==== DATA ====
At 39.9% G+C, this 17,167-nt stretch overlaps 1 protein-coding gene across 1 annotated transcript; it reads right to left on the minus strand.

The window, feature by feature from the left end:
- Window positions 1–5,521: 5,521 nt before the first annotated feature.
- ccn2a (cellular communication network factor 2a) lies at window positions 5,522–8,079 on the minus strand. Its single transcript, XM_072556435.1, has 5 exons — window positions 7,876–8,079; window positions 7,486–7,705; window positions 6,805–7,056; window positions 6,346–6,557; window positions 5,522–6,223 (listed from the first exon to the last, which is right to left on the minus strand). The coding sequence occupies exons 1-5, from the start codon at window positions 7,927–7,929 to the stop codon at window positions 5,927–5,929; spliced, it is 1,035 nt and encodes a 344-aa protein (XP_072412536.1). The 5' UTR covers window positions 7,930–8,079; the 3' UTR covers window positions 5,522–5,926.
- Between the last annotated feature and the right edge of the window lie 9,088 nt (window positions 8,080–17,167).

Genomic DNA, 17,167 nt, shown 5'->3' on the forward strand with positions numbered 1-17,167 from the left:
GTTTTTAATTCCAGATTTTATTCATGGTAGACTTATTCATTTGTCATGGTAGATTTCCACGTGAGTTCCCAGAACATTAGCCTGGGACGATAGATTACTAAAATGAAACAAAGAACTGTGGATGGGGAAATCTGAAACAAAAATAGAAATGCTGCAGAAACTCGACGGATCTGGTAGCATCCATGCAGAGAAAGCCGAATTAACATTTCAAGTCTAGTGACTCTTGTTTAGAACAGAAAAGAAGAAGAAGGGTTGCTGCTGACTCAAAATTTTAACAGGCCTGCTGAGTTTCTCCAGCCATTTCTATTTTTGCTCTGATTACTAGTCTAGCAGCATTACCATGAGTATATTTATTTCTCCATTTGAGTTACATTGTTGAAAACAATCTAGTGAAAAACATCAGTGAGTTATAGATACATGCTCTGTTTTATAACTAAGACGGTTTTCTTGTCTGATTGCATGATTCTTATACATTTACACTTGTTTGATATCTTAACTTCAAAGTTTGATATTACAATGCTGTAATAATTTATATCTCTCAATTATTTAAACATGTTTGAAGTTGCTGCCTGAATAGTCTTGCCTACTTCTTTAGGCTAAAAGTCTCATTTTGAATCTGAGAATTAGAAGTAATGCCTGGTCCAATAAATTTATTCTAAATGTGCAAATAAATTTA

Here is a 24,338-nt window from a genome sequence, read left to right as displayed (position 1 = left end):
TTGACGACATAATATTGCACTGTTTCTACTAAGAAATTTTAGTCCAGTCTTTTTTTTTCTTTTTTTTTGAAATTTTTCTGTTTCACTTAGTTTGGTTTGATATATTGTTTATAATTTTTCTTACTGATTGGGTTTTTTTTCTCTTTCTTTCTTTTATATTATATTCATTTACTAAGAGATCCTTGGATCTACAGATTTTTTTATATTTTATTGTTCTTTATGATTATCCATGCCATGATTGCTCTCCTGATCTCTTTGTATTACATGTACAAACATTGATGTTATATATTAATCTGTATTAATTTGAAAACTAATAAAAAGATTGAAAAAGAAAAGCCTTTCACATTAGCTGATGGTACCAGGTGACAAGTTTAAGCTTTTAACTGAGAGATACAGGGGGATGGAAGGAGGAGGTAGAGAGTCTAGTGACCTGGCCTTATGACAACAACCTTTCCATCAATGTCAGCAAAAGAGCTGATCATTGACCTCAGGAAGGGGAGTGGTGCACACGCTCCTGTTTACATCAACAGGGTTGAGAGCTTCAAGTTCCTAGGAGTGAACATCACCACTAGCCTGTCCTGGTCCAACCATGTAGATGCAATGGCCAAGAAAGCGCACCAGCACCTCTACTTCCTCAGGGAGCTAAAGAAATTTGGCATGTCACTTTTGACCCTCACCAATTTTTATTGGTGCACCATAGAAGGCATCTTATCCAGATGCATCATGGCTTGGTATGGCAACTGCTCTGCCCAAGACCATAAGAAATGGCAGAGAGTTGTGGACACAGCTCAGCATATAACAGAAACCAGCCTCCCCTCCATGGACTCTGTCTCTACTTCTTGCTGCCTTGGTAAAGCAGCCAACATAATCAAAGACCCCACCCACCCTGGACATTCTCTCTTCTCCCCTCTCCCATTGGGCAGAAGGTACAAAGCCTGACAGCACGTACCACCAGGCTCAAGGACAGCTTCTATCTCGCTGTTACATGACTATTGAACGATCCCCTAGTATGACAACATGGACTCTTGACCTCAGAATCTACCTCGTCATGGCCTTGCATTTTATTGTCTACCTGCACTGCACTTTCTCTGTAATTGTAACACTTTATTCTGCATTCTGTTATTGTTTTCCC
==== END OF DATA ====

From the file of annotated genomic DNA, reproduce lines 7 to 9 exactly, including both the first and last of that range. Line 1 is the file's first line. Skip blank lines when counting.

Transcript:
GTTTTTAATTCCAGATTTTATTCATGGTAGACTTATTCATTTGTCATGGTAGATTTCCACGTGAGTTCCCAGAACATTAGCCTGGGACGATAGATTACTAAAATGAAACAAAGAACTGTGGATGGGGAAATCTGAAACAAAAATAGAAATGCTGCAGAAACTCGACGGATCTGGTAGCATCCATGCAGAGAAAGCCGAATTAACATTTCAAGTCTAGTGACTCTTGTTTAGAACAGAAAAGAAGAAGAAGGGTTGCTGCTGACTCAAAATTTTAACAGGCCTGCTGAGTTTCTCCAGCCATTTCTATTTTTGCTCTGATTACTAGTCTAGCAGCATTACCATGAGTATATTTATTTCTCCATTTGAGTTACATTGTTGAAAACAATCTAGTGAAAAACATCAGTGAGTTATAGATACATGCTCTGTTTTATAACTAAGACGGTTTTCTTGTCTGATTGCATGATTCTTATACATTTACACTTGTTTGATATCTTAACTTCAAAGTTTGATATTACAATGCTGTAATAATTTATATCTCTCAATTATTTAAACATGTTTGAAGTTGCTGCCTGAATAGTCTTGCCTACTTCTTTAGGCTAAAAGTCTCATTTTGAATCTGAGAATTAGAAGTAATGCCTGGTCCAATAAATTTATTCTAAATGTGCAAATAAATTTA

Here is a 24,338-nt window from a genome sequence, read left to right as displayed (position 1 = left end):
TTGACGACATAATATTGCACTGTTTCTACTAAGAAATTTTAGTCCAGTCTTTTTTTTTCTTTTTTTTTGAAATTTTTCTGTTTCACTTAGTTTGGTTTGATATATTGTTTATAATTTTTCTTACTGATTGGGTTTTTTTTCTCTTTCTTTCTTTTATATTATATTCATTTACTAAGAGATCCTTGGATCTACAGATTTTTTTATATTTTATTGTTCTTTATGATTATCCATGCCATGATTGCTCTCCTGATCTCTTTGTATTACATGTACAAACATTGATGTTATATATTAATCTGTATTAATTTGAAAACTAATAAAAAGATTGAAAAAGAAAAGCCTTTCACATTAGCTGATGGTACCAGGTGACAAGTTTAAGCTTTTAACTGAGAGATACAGGGGGATGGAAGGAGGAGGTAGAGAGTCTAGTGACCTGGCCTTATGACAACAACCTTTCCATCAATGTCAGCAAAAGAGCTGATCATTGACCTCAGGAAGGGGAGTGGTGCACACGCTCCTGTTTACATCAACAGGGTTGAGAGCTTCAAGTTCCTAGGAGTGAACATCACCACTAGCCTGTCCTGGTCCAACCATGTAGATGCAATGGCCAAGAAAGCGCACCAGCACCTCTACTTCCTCAGGGAGCTAAAGAAATTTGGCATGTCACTTTTGACCCTCACCAATTTTTATTGGTGCACCATAGAAGGCATCTTATCCAGATGCATCATGGCTTGGTATGGCAACTGCTCTGCCCAAGACCATAAGAAATGGCAGAGAGTTGTGGACACAGCTCAGCATATAACAGAAACCAGCCTCCCCTCCATGGACTCTGTCTCTACTTCTTGCTGCCTTGGTAAAGCAGCCAACATAATCAAAGACCCCACCCACCCTGGACATTCTCTCTTCTCCCCTCTCCCATTGGGCAGAAGGTACAAAGCCTGACAGCACGTACCACCAGGCTCAAGGACAGCTTCTATCTCGCTGTTACATGACTATTGAACGATCCCCTAGTATGACAACATGGACTCTTGACCTCAGAATCTACCTCGTCATGGCCTTGCATTTTATTGTCTACCTGCACTGCACTTTCTCTGTAATTGTAACACTTTATTCTGCATTCTGTTATTGTTTTCCC